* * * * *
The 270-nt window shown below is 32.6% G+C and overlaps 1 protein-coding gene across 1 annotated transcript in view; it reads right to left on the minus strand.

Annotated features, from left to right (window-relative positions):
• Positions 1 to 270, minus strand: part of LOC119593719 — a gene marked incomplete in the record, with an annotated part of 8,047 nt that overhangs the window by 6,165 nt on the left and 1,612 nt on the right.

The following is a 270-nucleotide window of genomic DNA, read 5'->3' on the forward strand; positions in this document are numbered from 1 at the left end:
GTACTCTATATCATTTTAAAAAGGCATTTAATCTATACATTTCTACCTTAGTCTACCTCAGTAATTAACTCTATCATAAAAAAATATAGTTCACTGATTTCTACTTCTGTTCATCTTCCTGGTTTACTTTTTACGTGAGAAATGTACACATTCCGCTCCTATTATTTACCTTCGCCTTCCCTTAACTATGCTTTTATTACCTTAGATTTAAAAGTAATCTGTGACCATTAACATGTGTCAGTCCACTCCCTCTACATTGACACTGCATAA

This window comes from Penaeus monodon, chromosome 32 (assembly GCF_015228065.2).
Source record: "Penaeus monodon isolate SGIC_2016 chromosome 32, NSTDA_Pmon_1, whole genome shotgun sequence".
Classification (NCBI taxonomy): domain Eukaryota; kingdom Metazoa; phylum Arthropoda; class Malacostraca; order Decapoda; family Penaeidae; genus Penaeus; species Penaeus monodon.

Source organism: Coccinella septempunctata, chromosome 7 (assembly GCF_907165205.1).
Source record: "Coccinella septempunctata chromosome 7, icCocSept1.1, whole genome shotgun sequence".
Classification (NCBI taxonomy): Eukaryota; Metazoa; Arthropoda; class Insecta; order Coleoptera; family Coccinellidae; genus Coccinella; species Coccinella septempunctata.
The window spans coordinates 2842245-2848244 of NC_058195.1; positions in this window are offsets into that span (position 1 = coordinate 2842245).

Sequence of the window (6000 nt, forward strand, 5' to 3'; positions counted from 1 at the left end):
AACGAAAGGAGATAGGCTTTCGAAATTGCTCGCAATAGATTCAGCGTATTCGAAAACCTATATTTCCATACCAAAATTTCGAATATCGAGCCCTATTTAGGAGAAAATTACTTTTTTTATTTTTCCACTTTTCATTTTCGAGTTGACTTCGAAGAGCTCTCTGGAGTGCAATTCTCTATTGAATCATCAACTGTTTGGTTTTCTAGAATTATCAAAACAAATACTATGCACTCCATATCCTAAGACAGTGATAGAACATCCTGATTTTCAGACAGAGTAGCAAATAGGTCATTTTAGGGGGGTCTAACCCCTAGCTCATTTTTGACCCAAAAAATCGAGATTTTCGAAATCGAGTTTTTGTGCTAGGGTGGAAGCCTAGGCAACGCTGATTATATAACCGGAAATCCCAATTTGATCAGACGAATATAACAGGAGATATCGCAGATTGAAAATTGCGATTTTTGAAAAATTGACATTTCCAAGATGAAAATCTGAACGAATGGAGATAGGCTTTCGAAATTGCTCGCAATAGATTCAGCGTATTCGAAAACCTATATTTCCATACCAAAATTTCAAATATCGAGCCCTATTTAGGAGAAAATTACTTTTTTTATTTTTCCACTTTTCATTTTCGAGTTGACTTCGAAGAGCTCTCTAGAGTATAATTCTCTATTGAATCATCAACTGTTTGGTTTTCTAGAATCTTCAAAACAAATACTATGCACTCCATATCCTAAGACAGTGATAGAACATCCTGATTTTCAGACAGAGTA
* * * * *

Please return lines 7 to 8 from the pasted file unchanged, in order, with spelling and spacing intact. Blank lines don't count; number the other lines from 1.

Source record: "Penaeus monodon isolate SGIC_2016 chromosome 32, NSTDA_Pmon_1, whole genome shotgun sequence".
Classification (NCBI taxonomy): domain Eukaryota; kingdom Metazoa; phylum Arthropoda; class Malacostraca; order Decapoda; family Penaeidae; genus Penaeus; species Penaeus monodon.